It would also help if people (like my next door neighbour) understood the concept of defensible space and actually cleared out flammable dried out vegetation close to homes and other buildings.
                  There have to be local laws covering this sort of thing, surely?

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                    #11
                    It's freedom, man

                    More seriously, there often are not for a host of reasons beyond this county's embrace of libertarianism. For one, many people live in unincorporated areas where there is no formal municipal government. Which is itself a not insignificant part of the fire problem, as it can be hard to prevent people from building in at risk areas even when there is a political will to do so (which there often is not).

                    My in laws still have power and they brought in generators to keep the Caldecott open, but the situation is very much a complete mess.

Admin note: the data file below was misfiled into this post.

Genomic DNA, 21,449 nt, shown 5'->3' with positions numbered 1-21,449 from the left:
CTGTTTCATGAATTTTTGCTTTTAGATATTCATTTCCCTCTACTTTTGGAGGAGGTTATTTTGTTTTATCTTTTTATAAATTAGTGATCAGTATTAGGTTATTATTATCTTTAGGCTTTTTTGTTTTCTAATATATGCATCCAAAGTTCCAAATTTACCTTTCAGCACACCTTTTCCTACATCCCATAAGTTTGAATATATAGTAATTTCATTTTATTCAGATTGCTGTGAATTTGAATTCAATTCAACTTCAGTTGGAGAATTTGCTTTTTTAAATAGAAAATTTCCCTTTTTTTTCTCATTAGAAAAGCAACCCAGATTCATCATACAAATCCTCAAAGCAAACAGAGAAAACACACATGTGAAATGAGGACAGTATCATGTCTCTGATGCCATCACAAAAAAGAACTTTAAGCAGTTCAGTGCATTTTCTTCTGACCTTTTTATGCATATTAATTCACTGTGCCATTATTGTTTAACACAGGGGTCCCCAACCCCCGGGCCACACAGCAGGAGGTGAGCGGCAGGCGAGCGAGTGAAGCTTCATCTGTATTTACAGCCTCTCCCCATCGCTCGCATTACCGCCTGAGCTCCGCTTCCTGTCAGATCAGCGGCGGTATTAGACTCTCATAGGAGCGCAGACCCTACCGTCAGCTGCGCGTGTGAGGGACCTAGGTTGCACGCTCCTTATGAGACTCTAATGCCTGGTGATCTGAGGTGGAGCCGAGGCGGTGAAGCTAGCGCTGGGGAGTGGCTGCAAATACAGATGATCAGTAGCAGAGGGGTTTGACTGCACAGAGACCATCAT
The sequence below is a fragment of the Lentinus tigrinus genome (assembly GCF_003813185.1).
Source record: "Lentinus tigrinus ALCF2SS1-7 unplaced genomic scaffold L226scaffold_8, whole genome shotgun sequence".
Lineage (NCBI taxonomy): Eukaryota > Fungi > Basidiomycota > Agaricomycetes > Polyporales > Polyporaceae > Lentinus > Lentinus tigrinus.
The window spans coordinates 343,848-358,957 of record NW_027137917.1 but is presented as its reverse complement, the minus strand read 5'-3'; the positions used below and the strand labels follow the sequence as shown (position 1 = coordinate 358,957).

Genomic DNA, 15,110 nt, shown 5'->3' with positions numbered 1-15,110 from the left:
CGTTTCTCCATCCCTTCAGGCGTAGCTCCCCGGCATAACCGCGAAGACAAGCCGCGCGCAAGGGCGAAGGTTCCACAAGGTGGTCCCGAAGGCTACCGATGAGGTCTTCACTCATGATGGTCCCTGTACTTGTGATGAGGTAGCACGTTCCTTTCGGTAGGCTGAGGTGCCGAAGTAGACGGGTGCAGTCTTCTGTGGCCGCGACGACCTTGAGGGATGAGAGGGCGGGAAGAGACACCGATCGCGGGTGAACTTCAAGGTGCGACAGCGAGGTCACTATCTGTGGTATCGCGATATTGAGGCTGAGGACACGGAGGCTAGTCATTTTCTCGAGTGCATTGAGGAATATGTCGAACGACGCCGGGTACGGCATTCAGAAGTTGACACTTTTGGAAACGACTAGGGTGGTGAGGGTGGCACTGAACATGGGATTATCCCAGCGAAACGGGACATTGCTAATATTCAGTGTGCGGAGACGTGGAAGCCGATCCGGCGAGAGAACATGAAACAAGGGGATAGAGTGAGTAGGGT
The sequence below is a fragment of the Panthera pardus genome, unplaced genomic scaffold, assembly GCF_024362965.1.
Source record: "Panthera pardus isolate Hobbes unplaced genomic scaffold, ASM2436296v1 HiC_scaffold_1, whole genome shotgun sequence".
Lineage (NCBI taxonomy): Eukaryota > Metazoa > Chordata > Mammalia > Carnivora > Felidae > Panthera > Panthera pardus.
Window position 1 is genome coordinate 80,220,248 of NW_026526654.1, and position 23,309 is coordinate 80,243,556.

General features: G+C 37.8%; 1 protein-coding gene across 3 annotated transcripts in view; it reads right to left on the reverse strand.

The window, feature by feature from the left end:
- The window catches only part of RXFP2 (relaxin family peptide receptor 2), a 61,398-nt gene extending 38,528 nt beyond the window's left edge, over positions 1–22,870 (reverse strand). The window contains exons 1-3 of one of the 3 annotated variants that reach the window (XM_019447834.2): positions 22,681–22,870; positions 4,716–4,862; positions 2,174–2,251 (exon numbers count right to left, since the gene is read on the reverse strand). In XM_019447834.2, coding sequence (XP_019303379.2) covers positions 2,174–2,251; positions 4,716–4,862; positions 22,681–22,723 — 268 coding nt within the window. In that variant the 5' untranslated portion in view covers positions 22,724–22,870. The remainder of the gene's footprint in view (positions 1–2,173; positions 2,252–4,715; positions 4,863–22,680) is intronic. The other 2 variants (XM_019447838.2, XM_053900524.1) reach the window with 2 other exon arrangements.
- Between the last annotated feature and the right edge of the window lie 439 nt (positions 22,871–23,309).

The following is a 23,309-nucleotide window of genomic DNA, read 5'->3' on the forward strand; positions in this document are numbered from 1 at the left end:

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                      #12
                      I think it's hard to write fire-zoning code about defensible space: what counts as flammable vegetation, what kinds of trees can you have within certain distances of houses, just how much do you need to cut it back. There's an example of a community in San Diego County that did manage it, and all the homes there have survived totally unscathed when fires came through - but that community is in Rancho Santa Fe, which is one of the wealthiest places in the US. So when they're asked to make sure the roofing material is not flammable, that's something that can actually happen despite the cost. And they almost all have landscaping companies who maintain the vegetation far enough. Despite this, they make a massive fuss every year there's not a fire, so every time it's successful it gets harder to maintain...